The young school is generating a lot of interest from other schools in the region, who are looking to its science programming as a model for their own. Our conversation illuminated three ingredients in its success.
First, Ms. Benita's job description gives her the time required to effectively research and secure free, low-cost, or grant-funded curriculum and instruction resources, and then to implement those resources meaningfully. Jane Addams uses curriculum from organizations such as the Audubon society and accesses experiences provided by a variety of organizations, public, non-profit, and private, including NOAA, Boeing, Seattle Parks, and Homewaters/ IslandWood.
Secondly, Ms. Benita has been able to put the program into place one step at a time and with sufficient time and resources. She is also able to conduct nearly all professional development related to new processes, methods, and materials herself, and what she doesn't deliver is done by another staff member, so the learning and implementing required of staff remains an internal process owned by them.
And third, she has the complete support of her principal. The principal, Ms. Benita told me, makes it happen budgetwise and philosophically--then she, the science coordinator, can make it happen with research, program planning, outreach, and grants and partnerships.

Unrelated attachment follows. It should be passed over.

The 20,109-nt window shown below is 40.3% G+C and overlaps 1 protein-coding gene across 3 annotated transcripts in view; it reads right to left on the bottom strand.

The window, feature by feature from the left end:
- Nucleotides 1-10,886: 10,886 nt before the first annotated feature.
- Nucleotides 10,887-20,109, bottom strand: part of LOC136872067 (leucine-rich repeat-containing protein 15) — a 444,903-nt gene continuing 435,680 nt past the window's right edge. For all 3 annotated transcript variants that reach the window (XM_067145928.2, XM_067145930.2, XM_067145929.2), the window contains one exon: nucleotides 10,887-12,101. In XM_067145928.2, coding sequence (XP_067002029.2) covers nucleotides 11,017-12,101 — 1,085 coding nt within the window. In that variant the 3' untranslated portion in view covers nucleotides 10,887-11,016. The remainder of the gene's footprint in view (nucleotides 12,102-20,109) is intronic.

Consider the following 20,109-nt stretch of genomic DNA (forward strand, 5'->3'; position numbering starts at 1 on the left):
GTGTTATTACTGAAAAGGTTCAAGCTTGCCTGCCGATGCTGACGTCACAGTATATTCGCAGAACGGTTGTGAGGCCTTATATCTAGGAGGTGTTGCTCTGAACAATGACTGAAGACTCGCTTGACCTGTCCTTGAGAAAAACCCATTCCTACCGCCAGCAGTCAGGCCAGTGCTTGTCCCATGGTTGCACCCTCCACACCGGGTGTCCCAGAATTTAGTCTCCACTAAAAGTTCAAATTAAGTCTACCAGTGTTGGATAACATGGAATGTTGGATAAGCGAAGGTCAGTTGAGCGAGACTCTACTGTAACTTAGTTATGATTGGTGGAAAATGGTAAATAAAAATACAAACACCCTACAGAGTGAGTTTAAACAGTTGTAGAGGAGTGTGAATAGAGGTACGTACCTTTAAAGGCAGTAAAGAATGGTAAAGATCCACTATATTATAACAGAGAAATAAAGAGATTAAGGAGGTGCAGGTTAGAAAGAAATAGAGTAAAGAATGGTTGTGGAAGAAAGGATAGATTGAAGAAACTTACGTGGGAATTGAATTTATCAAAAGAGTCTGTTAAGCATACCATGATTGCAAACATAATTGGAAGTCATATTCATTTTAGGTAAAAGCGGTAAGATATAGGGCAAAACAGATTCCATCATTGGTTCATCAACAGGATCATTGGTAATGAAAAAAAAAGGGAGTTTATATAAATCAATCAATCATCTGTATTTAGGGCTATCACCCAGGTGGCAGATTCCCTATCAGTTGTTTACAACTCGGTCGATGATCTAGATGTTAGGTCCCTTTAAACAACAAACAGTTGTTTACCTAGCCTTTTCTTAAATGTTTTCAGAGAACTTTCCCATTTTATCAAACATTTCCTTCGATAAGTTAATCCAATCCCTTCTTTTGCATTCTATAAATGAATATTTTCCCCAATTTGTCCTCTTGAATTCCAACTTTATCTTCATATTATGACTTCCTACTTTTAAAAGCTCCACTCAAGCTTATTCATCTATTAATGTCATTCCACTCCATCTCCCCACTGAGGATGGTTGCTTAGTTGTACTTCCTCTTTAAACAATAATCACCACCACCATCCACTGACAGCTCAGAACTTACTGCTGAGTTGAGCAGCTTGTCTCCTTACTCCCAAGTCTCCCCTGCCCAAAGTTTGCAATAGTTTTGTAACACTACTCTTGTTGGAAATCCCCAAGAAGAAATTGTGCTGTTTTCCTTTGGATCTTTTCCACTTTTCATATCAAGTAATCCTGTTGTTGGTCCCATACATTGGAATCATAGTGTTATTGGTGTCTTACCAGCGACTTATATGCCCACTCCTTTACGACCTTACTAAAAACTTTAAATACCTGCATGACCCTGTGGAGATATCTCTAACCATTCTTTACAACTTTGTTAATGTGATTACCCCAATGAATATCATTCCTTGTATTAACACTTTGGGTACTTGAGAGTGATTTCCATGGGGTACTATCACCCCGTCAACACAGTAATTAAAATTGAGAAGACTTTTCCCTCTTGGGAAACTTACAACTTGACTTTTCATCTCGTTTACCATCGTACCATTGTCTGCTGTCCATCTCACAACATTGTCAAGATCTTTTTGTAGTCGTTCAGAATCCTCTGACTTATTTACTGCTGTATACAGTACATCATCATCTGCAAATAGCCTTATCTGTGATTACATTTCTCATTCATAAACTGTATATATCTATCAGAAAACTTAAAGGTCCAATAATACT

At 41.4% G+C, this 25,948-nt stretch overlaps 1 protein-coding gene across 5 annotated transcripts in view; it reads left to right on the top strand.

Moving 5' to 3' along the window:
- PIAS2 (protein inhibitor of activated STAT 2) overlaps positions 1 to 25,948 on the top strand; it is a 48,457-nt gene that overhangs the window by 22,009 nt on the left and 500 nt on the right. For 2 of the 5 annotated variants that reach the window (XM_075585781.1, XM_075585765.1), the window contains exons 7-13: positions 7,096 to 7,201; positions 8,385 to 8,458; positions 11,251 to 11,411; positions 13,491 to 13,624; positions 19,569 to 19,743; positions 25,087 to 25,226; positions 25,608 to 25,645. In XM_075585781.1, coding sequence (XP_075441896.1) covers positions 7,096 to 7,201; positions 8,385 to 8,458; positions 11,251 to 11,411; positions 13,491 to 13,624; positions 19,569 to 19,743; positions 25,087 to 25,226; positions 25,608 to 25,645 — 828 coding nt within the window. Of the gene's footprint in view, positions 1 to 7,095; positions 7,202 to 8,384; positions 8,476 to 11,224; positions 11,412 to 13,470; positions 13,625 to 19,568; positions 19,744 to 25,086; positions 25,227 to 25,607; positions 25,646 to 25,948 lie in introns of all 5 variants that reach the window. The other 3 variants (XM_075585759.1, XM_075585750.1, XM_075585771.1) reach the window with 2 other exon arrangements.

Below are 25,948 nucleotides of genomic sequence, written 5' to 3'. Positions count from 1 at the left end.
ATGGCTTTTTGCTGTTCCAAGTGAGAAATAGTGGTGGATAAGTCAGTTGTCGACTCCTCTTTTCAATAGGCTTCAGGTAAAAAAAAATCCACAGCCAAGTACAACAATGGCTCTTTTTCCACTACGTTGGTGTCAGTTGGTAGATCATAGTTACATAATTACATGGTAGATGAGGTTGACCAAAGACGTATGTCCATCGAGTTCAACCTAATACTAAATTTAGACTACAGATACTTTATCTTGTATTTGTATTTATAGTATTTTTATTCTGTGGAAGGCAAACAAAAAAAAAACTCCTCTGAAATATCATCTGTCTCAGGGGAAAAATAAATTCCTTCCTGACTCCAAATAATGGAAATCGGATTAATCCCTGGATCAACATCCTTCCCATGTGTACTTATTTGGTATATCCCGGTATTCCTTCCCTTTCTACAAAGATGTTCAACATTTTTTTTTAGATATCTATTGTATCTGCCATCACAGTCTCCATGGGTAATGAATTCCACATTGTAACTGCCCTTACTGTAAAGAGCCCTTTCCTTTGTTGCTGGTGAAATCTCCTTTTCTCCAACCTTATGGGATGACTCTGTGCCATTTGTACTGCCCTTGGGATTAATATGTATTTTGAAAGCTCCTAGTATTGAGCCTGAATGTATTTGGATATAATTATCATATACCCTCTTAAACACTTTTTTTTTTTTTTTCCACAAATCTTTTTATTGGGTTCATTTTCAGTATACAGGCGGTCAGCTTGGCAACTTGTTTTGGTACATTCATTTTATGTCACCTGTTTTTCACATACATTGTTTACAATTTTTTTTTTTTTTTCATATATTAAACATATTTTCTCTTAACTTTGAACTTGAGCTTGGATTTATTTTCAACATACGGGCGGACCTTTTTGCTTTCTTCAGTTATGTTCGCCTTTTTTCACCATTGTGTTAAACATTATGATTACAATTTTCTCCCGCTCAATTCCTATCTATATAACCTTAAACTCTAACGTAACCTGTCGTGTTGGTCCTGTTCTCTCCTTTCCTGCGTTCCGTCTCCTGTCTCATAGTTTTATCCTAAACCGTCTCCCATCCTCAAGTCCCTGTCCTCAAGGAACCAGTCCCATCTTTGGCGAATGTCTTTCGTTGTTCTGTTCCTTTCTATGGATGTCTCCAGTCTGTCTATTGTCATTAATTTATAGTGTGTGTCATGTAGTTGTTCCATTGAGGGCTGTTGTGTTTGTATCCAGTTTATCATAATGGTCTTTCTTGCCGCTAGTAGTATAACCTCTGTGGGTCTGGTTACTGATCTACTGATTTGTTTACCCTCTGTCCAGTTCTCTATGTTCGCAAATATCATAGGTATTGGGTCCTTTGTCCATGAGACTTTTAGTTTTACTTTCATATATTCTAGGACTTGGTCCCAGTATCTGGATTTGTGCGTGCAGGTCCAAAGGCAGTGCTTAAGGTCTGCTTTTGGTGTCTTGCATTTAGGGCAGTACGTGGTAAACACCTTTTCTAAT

All of my experiences in Seattle--touring IslandWood, observing classes at Brightwater, speaking with Brad Street from Homewaters and Christine Benita from Jane Addams--were so inspiring. I feel like I have been using that word a lot, but I mean it; the visit provoked an excitement in me about the possibilities for incorporating green spaces big and small into formal learning, and helped me envision ways this could happen in Chicago.
But it also highlighted for me the very daunting barriers to meaningfully integrating nature-based lessons with formal education--or transforming education in any other way, for that matter. And that's for the next blog post, shortly (really!! like within a day!) to follow.